What is this Butterfly Doing?

Red-Spotted Purple Butterfly photographed by Jeff Zablow at Raccoon Creek State Park

You’re hiking a trail, like this one, and you come upon a damp stretch of the trail, like this one. You pause, and see several butterflies ahead of you, all doing what this one is doing. One here, another there, all doing just about the same thing. Get closer and you see what they are doing. They are focused, and some of them have lowered their usual hysteria thresholds, enabling you to get really close to them. That’s weird, because most of the time, these same butterflies won’t allow you within 20 feet of them.

Comes the Question? What is this Red-Spotted Purple Butterfly doing? Resist saying that it is drinking water. There is a small stream just 18 feet from it, and that water is cool, clear and abundant. Don’t go with the butterfly is eating. Butterflies eat nectar and some consume scat (animal feces). There’s none of that there. No, there is no social aspect to this behavior. Let’s offer a hint:

Butterflies spend a good deal of time flying. Males often fly for hours, with short periods of rest. The Super Bowl is days away (The US football grand season finale). During the Super Bowl, if one of the players participates in play after play after play, his coach may take him out of the game for several minutes, to allow his body to rest, to intake liquids, and permit his body to do some quick internal repair. He is working like an overworked machine, and needs some equivalent of preventative maintenance. Back into the game he goes . . .

This male butterfly has been flying from about 8:45 A.M. until this photo was taken at 10:50 A.M.. This sustained flying time causes some muscle stress. That muscle stress results in damage to protein in those muscle cells. Ready to remove and replace those damaged proteins, the butterfly’s life systems realize that they need the minerals that are critical parts of muscle cell proteins. They don’t spend a millisecond stymied by how to find the mineral elements. They always get them from the same place, from the moisture  from wet trails. Equipped anew with iron, magnesium, phosphorus, calcium, manganese, etc., they again have the ingredients to construct fresh, new protein molecules; to rebuild overexercised wing muscle and to fly again. Fly to find food, find mates, find shelter, and to flee when Jeff comes hurtling down the trail, whistling loudly, thanking G-d for all.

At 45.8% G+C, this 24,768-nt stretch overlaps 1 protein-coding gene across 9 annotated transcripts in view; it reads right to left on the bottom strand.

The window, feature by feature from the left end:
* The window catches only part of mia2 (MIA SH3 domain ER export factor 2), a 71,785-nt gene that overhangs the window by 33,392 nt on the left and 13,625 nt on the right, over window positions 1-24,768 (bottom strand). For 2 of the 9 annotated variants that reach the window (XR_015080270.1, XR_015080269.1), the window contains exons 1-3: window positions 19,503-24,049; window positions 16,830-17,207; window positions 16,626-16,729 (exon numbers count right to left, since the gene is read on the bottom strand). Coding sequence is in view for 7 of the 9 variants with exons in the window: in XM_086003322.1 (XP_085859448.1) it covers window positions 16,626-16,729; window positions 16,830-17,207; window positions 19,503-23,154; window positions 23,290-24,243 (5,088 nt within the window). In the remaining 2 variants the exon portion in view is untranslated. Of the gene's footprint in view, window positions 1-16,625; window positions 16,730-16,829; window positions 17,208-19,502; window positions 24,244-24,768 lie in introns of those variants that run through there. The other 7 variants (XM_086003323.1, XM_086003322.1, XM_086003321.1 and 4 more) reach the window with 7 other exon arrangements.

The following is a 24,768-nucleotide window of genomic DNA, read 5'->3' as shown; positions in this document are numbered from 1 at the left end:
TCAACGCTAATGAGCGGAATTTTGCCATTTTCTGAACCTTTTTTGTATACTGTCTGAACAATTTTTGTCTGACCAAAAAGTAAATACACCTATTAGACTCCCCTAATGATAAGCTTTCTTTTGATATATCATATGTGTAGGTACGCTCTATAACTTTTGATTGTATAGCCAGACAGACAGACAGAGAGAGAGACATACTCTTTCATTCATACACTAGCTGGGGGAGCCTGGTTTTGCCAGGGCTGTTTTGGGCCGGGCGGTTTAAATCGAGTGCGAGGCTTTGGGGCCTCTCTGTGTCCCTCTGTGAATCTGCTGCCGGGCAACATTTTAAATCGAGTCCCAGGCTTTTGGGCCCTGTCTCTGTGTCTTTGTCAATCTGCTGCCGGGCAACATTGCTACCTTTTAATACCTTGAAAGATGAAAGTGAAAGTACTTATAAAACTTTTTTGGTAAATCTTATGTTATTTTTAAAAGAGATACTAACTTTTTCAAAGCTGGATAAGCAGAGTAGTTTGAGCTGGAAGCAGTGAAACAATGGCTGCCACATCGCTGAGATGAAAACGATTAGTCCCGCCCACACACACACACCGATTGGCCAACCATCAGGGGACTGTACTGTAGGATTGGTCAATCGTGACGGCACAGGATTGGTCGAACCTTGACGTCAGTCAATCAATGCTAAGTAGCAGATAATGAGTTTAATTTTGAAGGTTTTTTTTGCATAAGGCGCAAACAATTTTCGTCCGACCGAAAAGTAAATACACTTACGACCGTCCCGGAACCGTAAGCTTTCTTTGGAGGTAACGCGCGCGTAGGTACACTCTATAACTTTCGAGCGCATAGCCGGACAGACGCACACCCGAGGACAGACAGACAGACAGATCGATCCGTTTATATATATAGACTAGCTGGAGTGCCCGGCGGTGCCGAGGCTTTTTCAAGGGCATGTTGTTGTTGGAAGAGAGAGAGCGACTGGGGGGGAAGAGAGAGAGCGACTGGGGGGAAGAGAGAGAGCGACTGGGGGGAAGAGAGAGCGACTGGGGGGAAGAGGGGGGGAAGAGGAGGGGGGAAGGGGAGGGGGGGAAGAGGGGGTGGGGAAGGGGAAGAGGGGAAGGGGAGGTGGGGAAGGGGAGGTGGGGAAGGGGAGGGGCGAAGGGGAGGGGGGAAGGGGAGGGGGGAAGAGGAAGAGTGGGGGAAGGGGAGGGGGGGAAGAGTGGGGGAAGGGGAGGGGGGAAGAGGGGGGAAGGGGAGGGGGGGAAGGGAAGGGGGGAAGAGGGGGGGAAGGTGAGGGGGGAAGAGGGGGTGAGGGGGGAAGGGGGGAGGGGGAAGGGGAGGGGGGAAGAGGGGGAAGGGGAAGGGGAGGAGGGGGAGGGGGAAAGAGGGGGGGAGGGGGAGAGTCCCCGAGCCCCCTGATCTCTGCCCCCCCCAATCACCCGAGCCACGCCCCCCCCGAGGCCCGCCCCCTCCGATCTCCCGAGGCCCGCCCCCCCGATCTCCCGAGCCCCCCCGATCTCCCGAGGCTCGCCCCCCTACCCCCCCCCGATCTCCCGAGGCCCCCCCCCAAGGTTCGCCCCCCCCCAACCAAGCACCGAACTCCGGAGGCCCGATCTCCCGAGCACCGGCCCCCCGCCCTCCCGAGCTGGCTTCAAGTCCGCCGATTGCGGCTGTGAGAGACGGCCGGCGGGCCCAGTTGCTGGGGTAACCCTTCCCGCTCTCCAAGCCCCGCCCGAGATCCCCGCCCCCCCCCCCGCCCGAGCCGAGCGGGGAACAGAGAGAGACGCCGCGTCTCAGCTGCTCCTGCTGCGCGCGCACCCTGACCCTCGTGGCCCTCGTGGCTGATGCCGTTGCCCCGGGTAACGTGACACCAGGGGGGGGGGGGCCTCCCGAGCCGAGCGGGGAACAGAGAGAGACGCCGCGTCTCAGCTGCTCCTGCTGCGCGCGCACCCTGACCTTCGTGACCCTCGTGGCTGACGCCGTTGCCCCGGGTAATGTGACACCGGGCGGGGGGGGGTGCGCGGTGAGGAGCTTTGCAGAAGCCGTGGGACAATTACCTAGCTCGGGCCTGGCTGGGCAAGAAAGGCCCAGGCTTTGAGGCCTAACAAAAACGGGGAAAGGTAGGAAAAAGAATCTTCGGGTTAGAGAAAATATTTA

Limenitis arthemis astyanax. Beautiful, No?


Celebrating 34 Days

Mourning Cloak Butterfly photographed by Jeff Zablow at Raccoon Creek State Park

Yesterday we posted here, seeking to encourage all that though it was -4F outside our windows, hang in there folks, because February 26th is coming, and with it snow drops and multi-hued crocuses. We enjoyed a fairly strong response to that message. Tens of millions of northeastern Americans are anxious to see this super-frigid weather vamoose.

This morning, on our drive to Chatham University, the outside temperature hovered between zero F and 2F. Out we trot further evidence that our doggedness will soon pay off. March 4th is a reasonable target date for finding Mourning Cloak butterflies on trails. They are often the very first butterfly to fly each year. I haven’t, but others have seen them flying with snow still covering its territory. They are heroic fliers, because most other butterflies will not take to the air unless the thermometer registers at least 60F. Our Nymphalis antiopa here goes through a shivering-like burst of activity, and that produces the raised body temperature needed to fly.

Last September we planted 8 pussy willow bushes, to attract Mourning cloak females. Willows are their preferred host plants. Wouldn’t it be great if they laid their eggs on those 8 willows? Whether or not pussy willows will attract them will remain to be seen, but I’d enjoy that alot!

So, March 4th, 2014 is just 34 days away. What a terrific harbinger of Spring that would be. Hike along your local trail, snowy spots left here and there…and OMG! isn’t that a…Mourning cloak butterfly, resplendent in not too worn mahogany, yellows and to top it off, sky blue spots!


At – 4 Farenheit, How Can they Survive?

Jeff Zablow and his dog, Petra photographed by Jenny Jean Photography